Book Reviews

LONGENECKER: Gettysburg Religion (2014)

Posted 11/26/2014 Reviewed By John M. Rudy

Gettysburg Religion: Refinement, Diversity, and Race in the Antebellum and Civil War Border North by Steve Longenecker. Fordham University Press, 2014. Cloth, IBSN: 978-0823255191. $45.00.

Religion is a human endeavor. A church is not a building or an organization, but a collection of people who care about each other, pray with each other, bicker with each other, and love each other. And this is the promise of studying religion in the nineteenth century, particularly in a town like Gettysburg: Victorian religious expression is a public loosening of tight social strictures. It is one of those moments when the people of the past bare their true beliefs, crack open their skulls, and invite the historians of today to peep inside.

This seems like the real promise of Steve Longenecker’s new study Gettysburg Religion: Refinement, Diversity, and Race in the Antebellum and Civil War Border North. Longenecker sets out to study American society and its religious expression by using the community of Gettysburg as a microcosm of a larger American whole. Indeed, he argues, Gettysburg’s religious expression is quite typical—even “humdrum.” And being typical, it can easily stand in for the larger whole. But too often as Longenecker builds his argument, the larger trends of American religion are substituted for a deep investigation of that humdrum microcosm—the details of everyday religious life in Gettysburg.

Borrowing a form from the world of music, Longenecker uses “Divertimenti” interspersed between his chapters to introduce concepts and ideas through the lives of specific characters in Gettysburg’s religious drama. And indeed, these tantalizing vignettes offer some of the most vivid images of life within the diverse community that is Gettysburg. But they are brief and fleeting, lasting a few pages and barely long enough to do each character introduced real justice. Longenecker admits that Divertimenti are typically intended as simply, “light and entertaining pieces,” of music. But in this case, the diversions seem to be where the real story of Gettysburg’s religion lies—with the people who worshiped, prayed and sang.

Even though churches are inherently human systems, Longenecker’s portrayal paradoxically seems to bestow the buildings themselves with a distinct agency. Using church records and minutes as the backbone of his study, Longenecker paints a portrait of congregations making decisions. This often leads to a lack of nuance in accessing the complex political landscape of Gettysburg and its citizens. Though he is able to place church council decisions into broader societal contexts brilliantly, where Longenecker stumbles is in developing the rich interplay of Gettysburg society on the ground.

Longenecker does offer us glimpses into records seemingly lost to scholars for decades. His investigation of the records of the African Methodist Episcopal Church of Gettysburg (a set of papers notoriously hard to access, as they remain in private hands) offer researchers mining his footnotes tantalizing morsels to slaver over. But Longenecker’s treatment of the black and white citizens of Gettysburg, in spite of his access to some intriguing sources, is often one dimensional.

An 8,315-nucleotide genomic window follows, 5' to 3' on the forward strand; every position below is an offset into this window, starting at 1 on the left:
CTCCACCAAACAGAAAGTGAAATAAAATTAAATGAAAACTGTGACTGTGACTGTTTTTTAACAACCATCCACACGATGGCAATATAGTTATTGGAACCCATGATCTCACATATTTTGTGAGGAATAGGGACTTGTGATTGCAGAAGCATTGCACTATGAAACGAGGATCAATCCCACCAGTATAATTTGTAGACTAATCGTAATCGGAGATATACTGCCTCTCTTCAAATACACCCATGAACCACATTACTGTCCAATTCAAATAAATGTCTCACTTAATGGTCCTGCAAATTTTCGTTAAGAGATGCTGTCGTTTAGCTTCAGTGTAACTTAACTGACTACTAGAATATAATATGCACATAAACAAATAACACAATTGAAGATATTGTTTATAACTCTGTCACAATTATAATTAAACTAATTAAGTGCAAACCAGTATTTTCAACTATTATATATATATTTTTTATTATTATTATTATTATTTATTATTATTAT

The book is troublesome in its extreme distance from the personal religious feelings and thoughts of Gettysburg's civilian minds. Often, broad descriptions of national or regional theological trends fill in for close investigations of the worshippers’ views and perspectives. Missing too is the real ethnic ramification and complex interplay between the Scotch-Irish leadership and business apparatus within the Borough’s limits and the German immigrant farming populations that extended beyond borough lines. Although broad discussions of the fractures in German and English Lutheran worship play into Longenecker’s discussion, the deep political and social ramifications of the strongly divided ethnic communities is never painted in all of its vibrant color.

Longanecker is correct in his observation that, for too long, historians have portrayed the North as a homologous culture instead of the complex, balkanized, and multifaceted place that it was during the war. The idea of a contiguous "Border North" to rival the long-studied Border South has been a long time coming, and deserves much broader investigation and attention. With the notable exception of works by historians Margaret Creighton and Edward L. Ayers, the civilians of south central Pennsylvania have been largely ignored—and for too long. Their individual stories deserve to see the light of day. The historical landscape of Gettysburg, then, is one that, a century and a half later, still waits to be peopled with its civilian population. Although Longenecker admirably attempts to begin that work, his study falls short of bringing the complex human networks of religion to full light.

John M. Rudy is Adjunct Instructor in the Department of Civil War Era Studies at Gettysburg College. He is finishing a book on Pennsylvania College during the Civil War.


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